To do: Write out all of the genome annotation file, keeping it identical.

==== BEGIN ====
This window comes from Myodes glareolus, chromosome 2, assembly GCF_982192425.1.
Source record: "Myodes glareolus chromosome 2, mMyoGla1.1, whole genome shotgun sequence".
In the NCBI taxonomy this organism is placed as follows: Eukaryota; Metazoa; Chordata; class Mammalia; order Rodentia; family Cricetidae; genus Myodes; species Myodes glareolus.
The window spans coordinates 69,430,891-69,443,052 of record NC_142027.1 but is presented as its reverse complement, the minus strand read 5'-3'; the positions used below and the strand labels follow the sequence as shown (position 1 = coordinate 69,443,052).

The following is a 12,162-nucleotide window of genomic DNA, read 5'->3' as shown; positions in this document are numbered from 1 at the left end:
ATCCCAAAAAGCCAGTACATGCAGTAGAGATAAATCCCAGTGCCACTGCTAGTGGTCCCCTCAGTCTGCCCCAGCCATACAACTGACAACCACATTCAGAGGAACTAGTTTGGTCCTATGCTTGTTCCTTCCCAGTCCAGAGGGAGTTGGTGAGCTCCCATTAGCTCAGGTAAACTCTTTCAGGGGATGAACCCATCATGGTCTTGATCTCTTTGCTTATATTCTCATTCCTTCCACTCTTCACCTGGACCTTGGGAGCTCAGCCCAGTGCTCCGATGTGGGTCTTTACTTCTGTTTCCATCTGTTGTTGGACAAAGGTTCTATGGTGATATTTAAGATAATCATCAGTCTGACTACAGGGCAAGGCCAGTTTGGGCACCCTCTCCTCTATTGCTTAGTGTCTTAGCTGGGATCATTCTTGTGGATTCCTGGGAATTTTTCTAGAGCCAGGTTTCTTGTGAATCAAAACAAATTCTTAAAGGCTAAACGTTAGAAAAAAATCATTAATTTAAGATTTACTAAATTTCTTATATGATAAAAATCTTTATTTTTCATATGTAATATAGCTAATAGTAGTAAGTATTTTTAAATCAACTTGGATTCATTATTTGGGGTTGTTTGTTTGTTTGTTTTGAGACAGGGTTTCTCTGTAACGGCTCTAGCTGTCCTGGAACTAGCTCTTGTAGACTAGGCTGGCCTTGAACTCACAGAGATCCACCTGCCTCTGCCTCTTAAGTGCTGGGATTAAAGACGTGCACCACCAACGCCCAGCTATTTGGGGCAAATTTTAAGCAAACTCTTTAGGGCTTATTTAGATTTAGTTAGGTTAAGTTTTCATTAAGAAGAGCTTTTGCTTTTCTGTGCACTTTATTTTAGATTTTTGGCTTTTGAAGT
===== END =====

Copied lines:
This window comes from Myodes glareolus, chromosome 2, assembly GCF_982192425.1.
Source record: "Myodes glareolus chromosome 2, mMyoGla1.1, whole genome shotgun sequence".
In the NCBI taxonomy this organism is placed as follows: Eukaryota; Metazoa; Chordata; class Mammalia; order Rodentia; family Cricetidae; genus Myodes; species Myodes glareolus.
The window spans coordinates 69,430,891-69,443,052 of record NC_142027.1 but is presented as its reverse complement, the minus strand read 5'-3'; the positions used below and the strand labels follow the sequence as shown (position 1 = coordinate 69,443,052).

The following is a 12,162-nucleotide window of genomic DNA, read 5'->3' as shown; positions in this document are numbered from 1 at the left end:
ATCCCAAAAAGCCAGTACATGCAGTAGAGATAAATCCCAGTGCCACTGCTAGTGGTCCCCTCAGTCTGCCCCAGCCATACAACTGACAACCACATTCAGAGGAACTAGTTTGGTCCTATGCTTGTTCCTTCCCAGTCCAGAGGGAGTTGGTGAGCTCCCATTAGCTCAGGTAAACTCTTTCAGGGGATGAACCCATCATGGTCTTGATCTCTTTGCTTATATTCTCATTCCTTCCACTCTTCACCTGGACCTTGGGAGCTCAGCCCAGTGCTCCGATGTGGGTCTTTACTTCTGTTTCCATCTGTTGTTGGACAAAGGTTCTATGGTGATATTTAAGATAATCATCAGTCTGACTACAGGGCAAGGCCAGTTTGGGCACCCTCTCCTCTATTGCTTAGTGTCTTAGCTGGGATCATTCTTGTGGATTCCTGGGAATTTTTCTAGAGCCAGGTTTCTTGTGAATCAAAACAAATTCTTAAAGGCTAAACGTTAGAAAAAAATCATTAATTTAAGATTTACTAAATTTCTTATATGATAAAAATCTTTATTTTTCATATGTAATATAGCTAATAGTAGTAAGTATTTTTAAATCAACTTGGATTCATTATTTGGGGTTGTTTGTTTGTTTGTTTTGAGACAGGGTTTCTCTGTAACGGCTCTAGCTGTCCTGGAACTAGCTCTTGTAGACTAGGCTGGCCTTGAACTCACAGAGATCCACCTGCCTCTGCCTCTTAAGTGCTGGGATTAAAGACGTGCACCACCAACGCCCAGCTATTTGGGGCAAATTTTAAGCAAACTCTTTAGGGCTTATTTAGATTTAGTTAGGTTAAGTTTTCATTAAGAAGAGCTTTTGCTTTTCTGTGCACTTTATTTTAGATTTTTGGCTTTTGAAGT